What is Squamous Cell Carcinoma?
Squamous cell carcinoma is the second most common type of non-melanoma skin cancer. Squamous cell carcinoma develops in the squamous cells that make up the middle and outer layers of the skin. It is usually not life-threatening but can be aggressive. Squamous cells are found in many places of the body and squamous cell carcinoma can occur anywhere squamous cells are found. There are ways to prevent squamous cell carcinoma though.
What Causes Squamous Cell Carcinoma?
Squamous cell carcinoma occurs when the flat, thin squamous cells in the middle and outer layers of the skin mutate their DNA. These mutations tell the squamous cells to grow out of control and to continue living when normal cells would die. Most of these mutations are caused by prolonged exposure to ultraviolet radiation from either sunlight or from tanning beds or lamps. Having a weakened immune system can also contribute to squamous cell carcinoma.
Signs & Symptoms
Squamous cell carcinoma can have a few signs and symptoms by having scaly red patches, open sores, elevated growths with a central depression or warts. They might crust or bleed and may become disfiguring or sometimes deadly if allowed to grow. Squamous cell carcinoma can develop anywhere from the mouth to the genitalia. However, it’s most common to develop on the scalp, face, ears, and the back of hands. In rare cases, it can evolve from precancerous to actinic keratosis.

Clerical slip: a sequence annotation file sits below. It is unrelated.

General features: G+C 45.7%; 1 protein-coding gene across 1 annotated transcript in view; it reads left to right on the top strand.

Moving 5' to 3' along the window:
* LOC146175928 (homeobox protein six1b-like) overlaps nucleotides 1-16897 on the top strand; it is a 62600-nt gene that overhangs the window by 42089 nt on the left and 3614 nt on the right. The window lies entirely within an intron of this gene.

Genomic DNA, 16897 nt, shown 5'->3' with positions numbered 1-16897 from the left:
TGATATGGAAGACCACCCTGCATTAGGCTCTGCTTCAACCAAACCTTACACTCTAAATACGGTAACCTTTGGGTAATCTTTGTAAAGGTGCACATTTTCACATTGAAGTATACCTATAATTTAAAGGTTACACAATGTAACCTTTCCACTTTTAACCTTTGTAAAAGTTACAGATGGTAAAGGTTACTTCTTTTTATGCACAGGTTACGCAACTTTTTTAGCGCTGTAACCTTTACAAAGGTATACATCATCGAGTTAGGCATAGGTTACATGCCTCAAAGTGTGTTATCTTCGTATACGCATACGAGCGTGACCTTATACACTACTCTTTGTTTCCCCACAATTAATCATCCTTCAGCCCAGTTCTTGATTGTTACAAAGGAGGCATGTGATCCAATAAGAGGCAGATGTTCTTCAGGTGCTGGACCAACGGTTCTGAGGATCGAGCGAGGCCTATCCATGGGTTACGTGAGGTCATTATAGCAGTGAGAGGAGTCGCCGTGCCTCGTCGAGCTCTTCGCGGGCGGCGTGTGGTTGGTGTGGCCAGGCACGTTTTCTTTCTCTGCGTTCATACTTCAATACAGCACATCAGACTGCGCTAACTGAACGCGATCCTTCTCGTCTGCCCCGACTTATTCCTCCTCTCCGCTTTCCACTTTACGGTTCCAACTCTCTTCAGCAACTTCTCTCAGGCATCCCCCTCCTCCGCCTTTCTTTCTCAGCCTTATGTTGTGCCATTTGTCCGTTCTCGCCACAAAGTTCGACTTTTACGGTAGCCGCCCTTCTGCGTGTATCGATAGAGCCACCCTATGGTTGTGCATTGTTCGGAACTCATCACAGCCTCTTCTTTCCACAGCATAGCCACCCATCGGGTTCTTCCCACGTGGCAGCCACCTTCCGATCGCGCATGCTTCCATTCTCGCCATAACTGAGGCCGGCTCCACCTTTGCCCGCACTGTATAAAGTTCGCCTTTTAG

Some risk factors that may increase the risk of developing squamous cell carcinoma are:
- Fair skin.
- Excessive sun exposure.
- Use of tanning beds.
- A history of sunburns.
- A history of precancerous skin lesions, like actinic keratosis or Bowen’s disease/
- History of skin cancer, if you’ve had squamous cell carcinoma before it’s most likely to develop again.
- Weakened immune system.
- Rare genetic disorders, like xeroderma pigmentosum which causes sensitivity to sunlight, are at higher risk.
There are ways how to prevent squamous cell carcinoma that include:
- Avoid the sun during the middle of the day.
- Wear sunscreen year-round.
- Wear protective clothing.
- Avoid tanning beds.
- Check your skin on a regular basis and report any changes to your doctor.
There are a few treatment options for squamous cell carcinoma:
- Curettage and desiccation are where the doctor will scrape away cancer cells and then use electricity to burn them.
- Mohs micrographic surgery is the most common method, especially for large tumors with the highest cure rate. Mohs is the removal of cancerous tissue with a microscopic review all while the surgery takes place. Mapping the diseased tissue layer by layer minimizes damage to healthy skin when removing the tumor.
- Surgical excision is another surgical option where the doctor will remove the cancerous squamous skin cells.
- Radiation therapy is only used to treat difficult tumors, because of their location, severity, or persistence.
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